HSBC shuts more UK branches as banking goes online
HSBC on Wednesday announced plans to permanently shut more than a quarter of its remaining bank branches in the UK as customers increasingly switch to making transactions online.
The global bank will from April close 114 branches, it said in a statement, having shut around 150 since last year.
Around 100 staff are expected to lose their jobs following the latest closures, mirroring action being taken by other high-street banks in the UK.
“People are changing the way they bank and footfall in many branches is at an all-time low, with no signs of it returning,” said the bank’s managing director of UK distribution, Jackie Uhi.
“Banking remotely is becoming the norm for the vast majority of us.”
Consumer watchdog Which? said banks and building societies have closed or have scheduled to close more than 5,200 branches since the start of 2015 — at the rate of about 54 every month.
By the end of next year, the NatWest Group, which runs NatWest, Royal Bank of Scotland and Ulster Bank, will have shut more than 1,200.
More than 920 Lloyds, Halifax and Bank of Scotland branches — all part of the Lloyds Banking Group — will have gone in the next 12 months.
Barclays has closed or will have closed more than 960 branches by the end of this year, Which? said on Tuesday.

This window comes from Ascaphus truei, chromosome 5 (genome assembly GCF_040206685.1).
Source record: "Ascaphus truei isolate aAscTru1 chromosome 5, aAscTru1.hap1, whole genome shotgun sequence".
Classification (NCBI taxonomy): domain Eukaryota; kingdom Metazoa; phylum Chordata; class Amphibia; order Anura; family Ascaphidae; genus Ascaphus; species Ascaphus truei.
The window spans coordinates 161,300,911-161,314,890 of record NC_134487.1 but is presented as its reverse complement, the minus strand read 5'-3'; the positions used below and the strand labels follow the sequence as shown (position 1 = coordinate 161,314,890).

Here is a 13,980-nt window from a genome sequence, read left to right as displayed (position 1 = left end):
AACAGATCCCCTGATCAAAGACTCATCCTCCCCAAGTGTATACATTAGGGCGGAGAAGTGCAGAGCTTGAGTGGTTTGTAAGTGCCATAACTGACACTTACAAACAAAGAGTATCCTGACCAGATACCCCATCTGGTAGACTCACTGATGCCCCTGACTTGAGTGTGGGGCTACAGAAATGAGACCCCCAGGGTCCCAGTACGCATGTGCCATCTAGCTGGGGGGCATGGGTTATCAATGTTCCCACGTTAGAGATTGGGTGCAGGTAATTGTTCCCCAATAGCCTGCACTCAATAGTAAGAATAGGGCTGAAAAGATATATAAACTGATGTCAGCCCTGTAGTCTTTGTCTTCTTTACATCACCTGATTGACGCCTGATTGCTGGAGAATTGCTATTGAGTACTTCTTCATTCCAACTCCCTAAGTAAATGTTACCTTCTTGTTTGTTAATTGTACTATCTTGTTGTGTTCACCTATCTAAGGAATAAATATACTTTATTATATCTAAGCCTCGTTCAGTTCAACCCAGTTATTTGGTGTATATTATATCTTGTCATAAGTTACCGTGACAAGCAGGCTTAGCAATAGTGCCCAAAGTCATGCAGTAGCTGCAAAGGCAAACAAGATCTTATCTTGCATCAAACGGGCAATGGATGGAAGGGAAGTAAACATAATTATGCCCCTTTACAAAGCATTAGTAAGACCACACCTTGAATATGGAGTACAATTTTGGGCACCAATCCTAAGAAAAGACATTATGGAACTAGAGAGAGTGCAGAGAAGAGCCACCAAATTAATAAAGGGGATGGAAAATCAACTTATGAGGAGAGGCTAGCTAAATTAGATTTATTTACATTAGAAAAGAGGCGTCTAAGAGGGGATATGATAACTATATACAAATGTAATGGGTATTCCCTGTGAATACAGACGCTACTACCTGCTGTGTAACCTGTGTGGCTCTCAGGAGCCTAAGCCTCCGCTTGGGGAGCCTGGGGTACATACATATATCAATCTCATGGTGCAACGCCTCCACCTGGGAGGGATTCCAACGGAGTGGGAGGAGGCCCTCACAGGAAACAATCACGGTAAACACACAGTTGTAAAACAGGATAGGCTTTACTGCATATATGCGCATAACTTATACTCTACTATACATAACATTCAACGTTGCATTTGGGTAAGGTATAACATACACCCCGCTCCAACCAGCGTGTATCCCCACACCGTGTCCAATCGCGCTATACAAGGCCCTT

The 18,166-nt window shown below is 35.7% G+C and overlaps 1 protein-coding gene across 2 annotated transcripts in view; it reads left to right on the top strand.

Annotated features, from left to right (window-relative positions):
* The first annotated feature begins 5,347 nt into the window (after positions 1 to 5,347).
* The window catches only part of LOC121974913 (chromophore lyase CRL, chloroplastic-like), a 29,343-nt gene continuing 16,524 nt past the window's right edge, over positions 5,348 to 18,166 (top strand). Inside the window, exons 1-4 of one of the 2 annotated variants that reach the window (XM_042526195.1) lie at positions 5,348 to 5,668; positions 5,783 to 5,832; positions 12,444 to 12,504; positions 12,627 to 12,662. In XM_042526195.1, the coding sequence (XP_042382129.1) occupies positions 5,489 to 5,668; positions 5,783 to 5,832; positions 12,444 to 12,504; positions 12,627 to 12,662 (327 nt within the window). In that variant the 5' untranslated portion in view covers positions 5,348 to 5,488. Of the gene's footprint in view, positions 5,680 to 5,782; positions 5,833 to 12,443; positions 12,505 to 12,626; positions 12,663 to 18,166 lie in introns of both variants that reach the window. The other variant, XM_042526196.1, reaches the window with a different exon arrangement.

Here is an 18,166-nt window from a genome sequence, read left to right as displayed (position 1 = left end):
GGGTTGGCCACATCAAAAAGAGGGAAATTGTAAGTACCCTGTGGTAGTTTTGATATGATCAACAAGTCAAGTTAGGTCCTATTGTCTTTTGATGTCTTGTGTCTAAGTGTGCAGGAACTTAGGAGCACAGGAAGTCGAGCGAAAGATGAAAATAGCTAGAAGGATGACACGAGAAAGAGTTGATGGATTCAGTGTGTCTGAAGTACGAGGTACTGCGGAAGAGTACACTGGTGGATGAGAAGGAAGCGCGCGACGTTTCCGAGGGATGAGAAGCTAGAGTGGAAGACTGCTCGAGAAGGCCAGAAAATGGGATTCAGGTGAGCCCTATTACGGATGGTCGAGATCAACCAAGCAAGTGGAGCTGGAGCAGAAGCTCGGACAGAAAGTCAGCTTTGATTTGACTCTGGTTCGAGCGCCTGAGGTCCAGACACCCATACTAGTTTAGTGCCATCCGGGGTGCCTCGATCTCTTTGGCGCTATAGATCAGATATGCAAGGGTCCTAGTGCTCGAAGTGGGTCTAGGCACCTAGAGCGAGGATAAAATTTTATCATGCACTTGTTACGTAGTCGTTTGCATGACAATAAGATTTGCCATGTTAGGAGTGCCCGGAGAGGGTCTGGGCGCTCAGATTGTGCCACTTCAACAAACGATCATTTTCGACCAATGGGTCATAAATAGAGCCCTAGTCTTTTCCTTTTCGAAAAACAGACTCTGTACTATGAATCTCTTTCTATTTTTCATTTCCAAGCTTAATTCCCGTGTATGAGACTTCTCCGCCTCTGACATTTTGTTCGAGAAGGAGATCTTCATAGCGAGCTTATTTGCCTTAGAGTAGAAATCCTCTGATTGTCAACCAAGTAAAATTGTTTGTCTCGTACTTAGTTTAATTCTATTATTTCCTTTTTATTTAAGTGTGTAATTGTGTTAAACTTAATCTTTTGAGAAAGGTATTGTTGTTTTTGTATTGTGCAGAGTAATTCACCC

The closures have alarmed consumer groups who said the moves will hit those who predominantly still use cash, particularly the elderly.
The trend towards cashless payments and online banking has accelerated since the coronavirus pandemic.
Meta’s Zuckerberg shakes off Apple Vision Pro: report
Meta chief Mark Zuckerberg on Thursday told employees that while Apple’s mixed reality gear may be nice, it is not his vision of the future, according to US media reports.
Zuckerberg’s comments came during the first all-hands gathering at its Silicon Valley campus since the pandemic, and just days after Apple unveiled Vision Pro mixed reality headsets.
“I mean, that could be the vision of the future of computing, but like, it’s not the one that I want,” Zuckerberg reportedly said while assessing what he has seen of Apple Vison Pro.
“There’s a real philosophical difference in terms of how we’re approaching this.”
Meta makes Quest virtual reality headsets and has invested heavily in Zuckerberg’s belief that internet life will one day play out in virtual worlds referred to as the metaverse.
“Our vision for the metaverse and presence is fundamentally social,” Zuckerberg said, according to a transcript of remarks posted by tech news website The Verge.
“By contrast, every demo that (Apple) showed was a person sitting on a couch by themself.”
Meta was so confident it could create the metaverse — an idea of a 3D immersive internet — that it changed its name from Facebook in 2021 and began funneling billions into the project.
But the idea has been hampered by botched launches, dodgy graphics, no clear path to profitability and a general feeling that few people know what it is.
Meta’s Reality Labs, the division helming its metaverse effort, has lost $4 billion so far and Zuckerberg has been increasingly talking up artificial intelligence rather than the metaverse.
Zuckerberg was quoted by CNBC as saying at the all-hands gathering that Meta planned to build generative artificial intelligence into “every single one” of its products.
Apple this week unveiled a sleek Vision Pro “spatial reality display” packed with technology and priced at $3,499.
Vision Pro is to be available early next year.
It allows users to communicate, work, watch movies, listen to music — and even choose whether to be immersed or to keep an eye on the outside world.